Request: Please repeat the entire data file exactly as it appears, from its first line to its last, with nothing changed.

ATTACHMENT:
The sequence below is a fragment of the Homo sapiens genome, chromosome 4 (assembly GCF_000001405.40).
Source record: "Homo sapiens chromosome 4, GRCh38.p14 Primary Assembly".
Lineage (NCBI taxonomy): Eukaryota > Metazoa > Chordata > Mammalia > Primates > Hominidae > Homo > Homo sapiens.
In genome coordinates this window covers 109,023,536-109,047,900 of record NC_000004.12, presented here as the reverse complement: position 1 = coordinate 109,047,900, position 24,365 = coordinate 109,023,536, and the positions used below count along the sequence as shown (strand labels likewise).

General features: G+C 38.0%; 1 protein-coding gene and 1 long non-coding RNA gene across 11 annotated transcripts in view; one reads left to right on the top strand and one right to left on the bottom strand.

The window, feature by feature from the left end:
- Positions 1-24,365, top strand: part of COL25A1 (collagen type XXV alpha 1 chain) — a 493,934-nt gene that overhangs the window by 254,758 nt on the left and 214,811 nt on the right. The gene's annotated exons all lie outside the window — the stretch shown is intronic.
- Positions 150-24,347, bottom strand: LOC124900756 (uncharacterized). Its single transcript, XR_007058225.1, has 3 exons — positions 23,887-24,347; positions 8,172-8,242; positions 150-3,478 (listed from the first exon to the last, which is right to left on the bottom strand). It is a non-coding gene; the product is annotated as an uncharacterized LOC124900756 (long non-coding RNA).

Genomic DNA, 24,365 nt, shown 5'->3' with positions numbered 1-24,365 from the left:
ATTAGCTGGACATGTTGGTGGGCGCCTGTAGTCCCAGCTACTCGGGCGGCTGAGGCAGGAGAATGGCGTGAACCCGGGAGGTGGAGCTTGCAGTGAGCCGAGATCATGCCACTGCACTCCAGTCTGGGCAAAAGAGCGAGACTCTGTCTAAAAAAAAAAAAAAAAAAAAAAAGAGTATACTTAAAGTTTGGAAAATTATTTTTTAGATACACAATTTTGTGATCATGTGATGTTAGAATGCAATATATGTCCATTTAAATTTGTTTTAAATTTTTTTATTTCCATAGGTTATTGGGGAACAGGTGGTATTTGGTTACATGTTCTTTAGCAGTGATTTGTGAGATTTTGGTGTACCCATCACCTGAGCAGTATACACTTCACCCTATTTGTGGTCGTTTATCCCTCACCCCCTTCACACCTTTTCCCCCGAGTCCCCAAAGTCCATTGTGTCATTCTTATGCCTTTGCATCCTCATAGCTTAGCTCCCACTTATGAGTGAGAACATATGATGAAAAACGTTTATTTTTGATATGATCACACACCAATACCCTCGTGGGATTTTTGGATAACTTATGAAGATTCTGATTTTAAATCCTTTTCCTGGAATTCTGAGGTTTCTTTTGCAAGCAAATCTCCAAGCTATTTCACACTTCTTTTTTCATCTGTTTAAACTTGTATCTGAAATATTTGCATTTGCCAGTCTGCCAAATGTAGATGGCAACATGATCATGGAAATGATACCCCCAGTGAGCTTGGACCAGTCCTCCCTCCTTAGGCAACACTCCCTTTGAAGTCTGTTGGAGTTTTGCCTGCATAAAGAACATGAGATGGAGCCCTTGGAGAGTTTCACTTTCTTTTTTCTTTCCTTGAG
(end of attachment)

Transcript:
The sequence below is a fragment of the Homo sapiens genome, chromosome 4 (assembly GCF_000001405.40).
Source record: "Homo sapiens chromosome 4, GRCh38.p14 Primary Assembly".
Lineage (NCBI taxonomy): Eukaryota > Metazoa > Chordata > Mammalia > Primates > Hominidae > Homo > Homo sapiens.
In genome coordinates this window covers 109,023,536-109,047,900 of record NC_000004.12, presented here as the reverse complement: position 1 = coordinate 109,047,900, position 24,365 = coordinate 109,023,536, and the positions used below count along the sequence as shown (strand labels likewise).

General features: G+C 38.0%; 1 protein-coding gene and 1 long non-coding RNA gene across 11 annotated transcripts in view; one reads left to right on the top strand and one right to left on the bottom strand.

The window, feature by feature from the left end:
- Positions 1-24,365, top strand: part of COL25A1 (collagen type XXV alpha 1 chain) — a 493,934-nt gene that overhangs the window by 254,758 nt on the left and 214,811 nt on the right. The gene's annotated exons all lie outside the window — the stretch shown is intronic.
- Positions 150-24,347, bottom strand: LOC124900756 (uncharacterized). Its single transcript, XR_007058225.1, has 3 exons — positions 23,887-24,347; positions 8,172-8,242; positions 150-3,478 (listed from the first exon to the last, which is right to left on the bottom strand). It is a non-coding gene; the product is annotated as an uncharacterized LOC124900756 (long non-coding RNA).

Genomic DNA, 24,365 nt, shown 5'->3' with positions numbered 1-24,365 from the left:
ATTAGCTGGACATGTTGGTGGGCGCCTGTAGTCCCAGCTACTCGGGCGGCTGAGGCAGGAGAATGGCGTGAACCCGGGAGGTGGAGCTTGCAGTGAGCCGAGATCATGCCACTGCACTCCAGTCTGGGCAAAAGAGCGAGACTCTGTCTAAAAAAAAAAAAAAAAAAAAAAAGAGTATACTTAAAGTTTGGAAAATTATTTTTTAGATACACAATTTTGTGATCATGTGATGTTAGAATGCAATATATGTCCATTTAAATTTGTTTTAAATTTTTTTATTTCCATAGGTTATTGGGGAACAGGTGGTATTTGGTTACATGTTCTTTAGCAGTGATTTGTGAGATTTTGGTGTACCCATCACCTGAGCAGTATACACTTCACCCTATTTGTGGTCGTTTATCCCTCACCCCCTTCACACCTTTTCCCCCGAGTCCCCAAAGTCCATTGTGTCATTCTTATGCCTTTGCATCCTCATAGCTTAGCTCCCACTTATGAGTGAGAACATATGATGAAAAACGTTTATTTTTGATATGATCACACACCAATACCCTCGTGGGATTTTTGGATAACTTATGAAGATTCTGATTTTAAATCCTTTTCCTGGAATTCTGAGGTTTCTTTTGCAAGCAAATCTCCAAGCTATTTCACACTTCTTTTTTCATCTGTTTAAACTTGTATCTGAAATATTTGCATTTGCCAGTCTGCCAAATGTAGATGGCAACATGATCATGGAAATGATACCCCCAGTGAGCTTGGACCAGTCCTCCCTCCTTAGGCAACACTCCCTTTGAAGTCTGTTGGAGTTTTGCCTGCATAAAGAACATGAGATGGAGCCCTTGGAGAGTTTCACTTTCTTTTTTCTTTCCTTGAG